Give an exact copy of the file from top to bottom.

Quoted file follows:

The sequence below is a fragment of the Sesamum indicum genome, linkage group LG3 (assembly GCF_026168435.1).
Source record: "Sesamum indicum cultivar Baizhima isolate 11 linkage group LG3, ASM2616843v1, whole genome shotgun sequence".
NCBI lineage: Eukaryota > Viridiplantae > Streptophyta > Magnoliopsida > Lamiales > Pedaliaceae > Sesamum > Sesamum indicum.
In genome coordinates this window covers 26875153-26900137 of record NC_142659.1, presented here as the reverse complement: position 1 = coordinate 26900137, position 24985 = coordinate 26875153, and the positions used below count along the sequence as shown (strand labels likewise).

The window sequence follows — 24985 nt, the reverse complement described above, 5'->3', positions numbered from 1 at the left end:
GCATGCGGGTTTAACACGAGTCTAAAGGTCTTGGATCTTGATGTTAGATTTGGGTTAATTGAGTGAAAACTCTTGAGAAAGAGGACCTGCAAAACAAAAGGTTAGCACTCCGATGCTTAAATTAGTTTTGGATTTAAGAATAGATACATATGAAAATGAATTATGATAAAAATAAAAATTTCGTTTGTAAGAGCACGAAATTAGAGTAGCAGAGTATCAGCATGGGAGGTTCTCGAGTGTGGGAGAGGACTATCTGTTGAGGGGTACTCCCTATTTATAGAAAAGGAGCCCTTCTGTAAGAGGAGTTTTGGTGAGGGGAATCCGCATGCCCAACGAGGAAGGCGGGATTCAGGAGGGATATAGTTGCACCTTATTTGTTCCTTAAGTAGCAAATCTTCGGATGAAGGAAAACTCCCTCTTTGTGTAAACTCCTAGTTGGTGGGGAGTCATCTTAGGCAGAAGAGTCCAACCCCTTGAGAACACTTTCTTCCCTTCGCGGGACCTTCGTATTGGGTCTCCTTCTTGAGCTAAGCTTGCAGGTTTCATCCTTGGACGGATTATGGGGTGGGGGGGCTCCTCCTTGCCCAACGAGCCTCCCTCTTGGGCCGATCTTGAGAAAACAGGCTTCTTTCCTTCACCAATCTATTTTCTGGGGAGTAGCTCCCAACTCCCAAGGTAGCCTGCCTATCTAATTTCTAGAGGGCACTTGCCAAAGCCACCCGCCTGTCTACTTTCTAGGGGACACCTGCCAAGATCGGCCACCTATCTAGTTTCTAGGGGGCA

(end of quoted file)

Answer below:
The sequence below is a fragment of the Sesamum indicum genome, linkage group LG3 (assembly GCF_026168435.1).
Source record: "Sesamum indicum cultivar Baizhima isolate 11 linkage group LG3, ASM2616843v1, whole genome shotgun sequence".
NCBI lineage: Eukaryota > Viridiplantae > Streptophyta > Magnoliopsida > Lamiales > Pedaliaceae > Sesamum > Sesamum indicum.
In genome coordinates this window covers 26875153-26900137 of record NC_142659.1, presented here as the reverse complement: position 1 = coordinate 26900137, position 24985 = coordinate 26875153, and the positions used below count along the sequence as shown (strand labels likewise).

The window sequence follows — 24985 nt, the reverse complement described above, 5'->3', positions numbered from 1 at the left end:
GCATGCGGGTTTAACACGAGTCTAAAGGTCTTGGATCTTGATGTTAGATTTGGGTTAATTGAGTGAAAACTCTTGAGAAAGAGGACCTGCAAAACAAAAGGTTAGCACTCCGATGCTTAAATTAGTTTTGGATTTAAGAATAGATACATATGAAAATGAATTATGATAAAAATAAAAATTTCGTTTGTAAGAGCACGAAATTAGAGTAGCAGAGTATCAGCATGGGAGGTTCTCGAGTGTGGGAGAGGACTATCTGTTGAGGGGTACTCCCTATTTATAGAAAAGGAGCCCTTCTGTAAGAGGAGTTTTGGTGAGGGGAATCCGCATGCCCAACGAGGAAGGCGGGATTCAGGAGGGATATAGTTGCACCTTATTTGTTCCTTAAGTAGCAAATCTTCGGATGAAGGAAAACTCCCTCTTTGTGTAAACTCCTAGTTGGTGGGGAGTCATCTTAGGCAGAAGAGTCCAACCCCTTGAGAACACTTTCTTCCCTTCGCGGGACCTTCGTATTGGGTCTCCTTCTTGAGCTAAGCTTGCAGGTTTCATCCTTGGACGGATTATGGGGTGGGGGGGCTCCTCCTTGCCCAACGAGCCTCCCTCTTGGGCCGATCTTGAGAAAACAGGCTTCTTTCCTTCACCAATCTATTTTCTGGGGAGTAGCTCCCAACTCCCAAGGTAGCCTGCCTATCTAATTTCTAGAGGGCACTTGCCAAAGCCACCCGCCTGTCTACTTTCTAGGGGACACCTGCCAAGATCGGCCACCTATCTAGTTTCTAGGGGGCA